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Choke Point: India -- A Wilson Center-Circle of Blue Joint Initiative

On April 2, Circle of Blue and the Wilson Center present the findings of their Choke Point: India initiative, an exploration into the water-energy-food confrontations in the world’s second most populous country.

Africa Consensus: New Interests, Initiatives, and Partners

In the past, the world scrambled for Africa to win slaves, territory, and resources. Today, the world scrambles with Africa to do business in global markets. In Africa Consensus: New Interests, Initiatives, and Partners, Ludger Kühnhardt argues that new African politics, African regional institutions, and global demand for partnerships for trade and security will lead the continent to new relationships with the United States, the European Union, China, India, Brazil, and other emerging economies.

Great Powers, Small Wars: Asymmetric Conflict since 1945

In a sophisticated combination of quantitative research and two in-depth case studies, Larisa Deriglazova surveys armed conflicts post–World War II in which one power is much stronger than the other. She then focuses on the experiences of British decolonization after World War II and the United States in the 2003 Iraq war. Great Powers, Small Wars employs several large databases to identify basic characteristics and variables of wars between enemies of disproportionate power.

Jihadist Violence: The Indian Threat

India faces many well-known challenges, from corruption to environmental degradation. A lesser-noted challenge is domestic militancy. This new study, produced by noted South Asia security expert Stephen Tankel, focuses on the Indian Mujahideen (IM)--a loosely organized indigneous Islamist militant network. IM, Prof. Tankel argues, is "an internal security issue with an external dimension." Its leadership is currently based in Pakistan, but the organization represents a response to Indian domestic failings.

Jihadist Violence: The Indian Threat

India faces many well-known challenges, from corruption to environmental degradation. A lesser-noted challenge is domestic militancy. This new study, produced by noted South Asia security expert Stephen Tankel, focuses on the Indian Mujahideen (IM)--a loosely organized indigneous Islamist militant network. IM, Prof. Tankel argues, is "an internal security issue with an external dimension." Its leadership is currently based in Pakistan, but the organization represents a response to Indian domestic failings.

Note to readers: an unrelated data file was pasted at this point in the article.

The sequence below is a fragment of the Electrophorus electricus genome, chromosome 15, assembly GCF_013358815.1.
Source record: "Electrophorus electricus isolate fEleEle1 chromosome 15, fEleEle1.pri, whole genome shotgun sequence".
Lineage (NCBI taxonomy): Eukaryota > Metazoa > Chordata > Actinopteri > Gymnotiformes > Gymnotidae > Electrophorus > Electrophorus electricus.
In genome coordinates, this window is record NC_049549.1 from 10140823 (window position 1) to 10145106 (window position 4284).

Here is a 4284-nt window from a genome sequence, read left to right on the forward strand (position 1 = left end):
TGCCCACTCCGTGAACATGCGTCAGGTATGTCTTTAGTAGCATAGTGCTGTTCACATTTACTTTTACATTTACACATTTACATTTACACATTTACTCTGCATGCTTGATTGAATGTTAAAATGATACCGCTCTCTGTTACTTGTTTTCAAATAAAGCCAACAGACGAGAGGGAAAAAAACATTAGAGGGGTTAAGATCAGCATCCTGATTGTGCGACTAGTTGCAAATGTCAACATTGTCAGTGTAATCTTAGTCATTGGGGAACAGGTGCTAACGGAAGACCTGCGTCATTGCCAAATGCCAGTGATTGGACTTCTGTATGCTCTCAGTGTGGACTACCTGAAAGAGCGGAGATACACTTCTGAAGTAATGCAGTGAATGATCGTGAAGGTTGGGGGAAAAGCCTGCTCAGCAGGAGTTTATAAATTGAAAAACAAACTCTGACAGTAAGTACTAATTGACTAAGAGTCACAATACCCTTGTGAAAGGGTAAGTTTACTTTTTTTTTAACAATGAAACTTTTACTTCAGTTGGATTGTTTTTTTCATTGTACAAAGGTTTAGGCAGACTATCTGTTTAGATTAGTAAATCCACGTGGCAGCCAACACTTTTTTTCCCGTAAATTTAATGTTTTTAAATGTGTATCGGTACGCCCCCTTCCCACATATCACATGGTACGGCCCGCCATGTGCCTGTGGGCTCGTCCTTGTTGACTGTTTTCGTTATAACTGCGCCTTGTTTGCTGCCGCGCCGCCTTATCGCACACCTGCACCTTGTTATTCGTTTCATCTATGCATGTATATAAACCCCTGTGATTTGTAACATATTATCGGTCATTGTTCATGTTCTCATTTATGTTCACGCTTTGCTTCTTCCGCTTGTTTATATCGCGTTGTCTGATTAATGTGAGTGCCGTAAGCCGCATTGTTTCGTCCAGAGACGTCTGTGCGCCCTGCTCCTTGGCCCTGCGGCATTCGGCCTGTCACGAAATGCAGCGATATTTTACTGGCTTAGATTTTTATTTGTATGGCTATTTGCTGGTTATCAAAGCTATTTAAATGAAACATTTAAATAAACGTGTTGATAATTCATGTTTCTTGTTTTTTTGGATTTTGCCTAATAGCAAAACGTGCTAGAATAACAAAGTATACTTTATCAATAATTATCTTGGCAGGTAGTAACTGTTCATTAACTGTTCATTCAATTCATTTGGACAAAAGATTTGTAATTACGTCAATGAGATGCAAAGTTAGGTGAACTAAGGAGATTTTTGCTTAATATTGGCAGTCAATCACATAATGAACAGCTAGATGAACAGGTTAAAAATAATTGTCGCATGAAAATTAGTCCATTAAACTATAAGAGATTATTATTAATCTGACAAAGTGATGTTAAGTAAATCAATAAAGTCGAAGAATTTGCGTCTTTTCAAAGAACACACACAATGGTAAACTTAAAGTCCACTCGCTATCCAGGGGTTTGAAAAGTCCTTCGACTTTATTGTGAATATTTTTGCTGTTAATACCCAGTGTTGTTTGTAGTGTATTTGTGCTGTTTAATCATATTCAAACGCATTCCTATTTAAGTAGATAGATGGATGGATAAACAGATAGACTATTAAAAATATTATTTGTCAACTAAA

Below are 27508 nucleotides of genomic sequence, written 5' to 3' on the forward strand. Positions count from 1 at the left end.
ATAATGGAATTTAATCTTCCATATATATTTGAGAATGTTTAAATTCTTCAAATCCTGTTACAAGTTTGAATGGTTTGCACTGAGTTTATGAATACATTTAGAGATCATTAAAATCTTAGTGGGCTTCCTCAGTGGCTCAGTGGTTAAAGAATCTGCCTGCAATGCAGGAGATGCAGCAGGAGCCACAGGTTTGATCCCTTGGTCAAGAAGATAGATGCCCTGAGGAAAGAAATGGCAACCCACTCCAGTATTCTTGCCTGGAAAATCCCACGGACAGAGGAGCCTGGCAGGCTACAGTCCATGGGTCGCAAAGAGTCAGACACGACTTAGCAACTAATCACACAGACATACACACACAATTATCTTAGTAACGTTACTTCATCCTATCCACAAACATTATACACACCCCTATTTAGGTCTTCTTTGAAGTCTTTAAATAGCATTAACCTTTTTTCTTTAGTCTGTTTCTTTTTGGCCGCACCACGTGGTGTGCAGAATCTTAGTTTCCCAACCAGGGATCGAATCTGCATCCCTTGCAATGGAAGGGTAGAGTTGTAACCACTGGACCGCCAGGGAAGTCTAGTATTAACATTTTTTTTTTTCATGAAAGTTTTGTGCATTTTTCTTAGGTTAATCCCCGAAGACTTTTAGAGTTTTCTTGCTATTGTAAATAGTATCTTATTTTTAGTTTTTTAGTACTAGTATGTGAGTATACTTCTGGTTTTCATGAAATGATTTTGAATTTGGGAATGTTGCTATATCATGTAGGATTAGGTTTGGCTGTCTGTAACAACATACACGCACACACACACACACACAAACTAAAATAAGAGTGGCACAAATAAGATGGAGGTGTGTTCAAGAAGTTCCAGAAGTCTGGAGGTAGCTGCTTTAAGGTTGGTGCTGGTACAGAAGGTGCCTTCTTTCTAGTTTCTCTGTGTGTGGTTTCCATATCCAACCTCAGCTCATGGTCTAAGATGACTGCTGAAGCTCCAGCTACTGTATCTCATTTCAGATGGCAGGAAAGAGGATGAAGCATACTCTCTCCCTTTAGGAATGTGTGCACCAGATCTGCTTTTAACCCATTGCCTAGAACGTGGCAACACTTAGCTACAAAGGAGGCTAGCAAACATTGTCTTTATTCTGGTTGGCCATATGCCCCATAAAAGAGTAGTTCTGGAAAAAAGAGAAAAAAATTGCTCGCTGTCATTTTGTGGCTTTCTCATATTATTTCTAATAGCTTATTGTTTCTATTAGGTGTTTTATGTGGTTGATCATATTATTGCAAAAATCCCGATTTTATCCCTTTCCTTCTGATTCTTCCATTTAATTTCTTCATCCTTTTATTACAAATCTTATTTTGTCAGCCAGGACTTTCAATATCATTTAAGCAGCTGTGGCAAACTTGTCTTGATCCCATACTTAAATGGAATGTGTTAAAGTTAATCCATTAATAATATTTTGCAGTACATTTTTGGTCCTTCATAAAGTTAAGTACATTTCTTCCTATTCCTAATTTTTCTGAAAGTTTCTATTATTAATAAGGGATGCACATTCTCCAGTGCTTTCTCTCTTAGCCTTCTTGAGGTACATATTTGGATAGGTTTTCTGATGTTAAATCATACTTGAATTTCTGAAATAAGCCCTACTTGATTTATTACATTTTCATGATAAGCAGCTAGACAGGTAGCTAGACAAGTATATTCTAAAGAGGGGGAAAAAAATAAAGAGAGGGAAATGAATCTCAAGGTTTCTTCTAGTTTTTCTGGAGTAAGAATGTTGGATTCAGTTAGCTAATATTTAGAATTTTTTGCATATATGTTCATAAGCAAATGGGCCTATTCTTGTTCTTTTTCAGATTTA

Chokepoint India: Torrent of Water and Questions Pour From India’s Himalayas

The Asia Program is partnering with the Wilson Center’s China Environment Forum and the Circle of Blue organization on Chokepoint India, a new project examining the intersection of water and energy stress in India. In this new blog post, Circle of Blue’s Keith Schneider reports on his recent field work in India.

Recent Books by Asia Program Scholars and Staff

Asia Program scholars and staff have produced a bumper crop of new books over the past two years.  Our ten most recent publications cover the broad expanse of Asia with a wide variety of focuses.  You can learn about how climate change is affecting the security of the region, the changing attitudes towards America among Koreans, and the role of U.S. Special Forces in Afghanistan, among other topics.  Please click on the title to purchase any of these books:
 
 
 
 

Innovation in Urban Development: Incremental Housing, Big Data, and Gender

Over the next two decades the number of city dwellers will soar to nearly five billion, 60 percent of the world’s population. Virtually all of this urban growth will occur in cities of the developing world, overwhelming ecosystems and placing tremendous pressure on the capacity of local governments to provide necessary infrastructure and services. The profound demographic and economic transformations brought by urbanization are reshaping the world and how it works, demanding research, policies and practice that reflect a new urban reality.

Innovation in Urban Development: Incremental Housing Approaches and Big Data for Smarter Cities

Over the next two decades the number of city dwellers will soar to nearly five billion, 60 percent of the world’s population. Virtually all of this urban growth will occur in cities of the developing world, overwhelming ecosystems and placing tremendous pressure on the capacity of local governments to provide necessary infrastructure and services. The profound demographic and economic transformations brought by urbanization are reshaping the world and how it works, demanding research, policies and practice that reflect a new urban reality.

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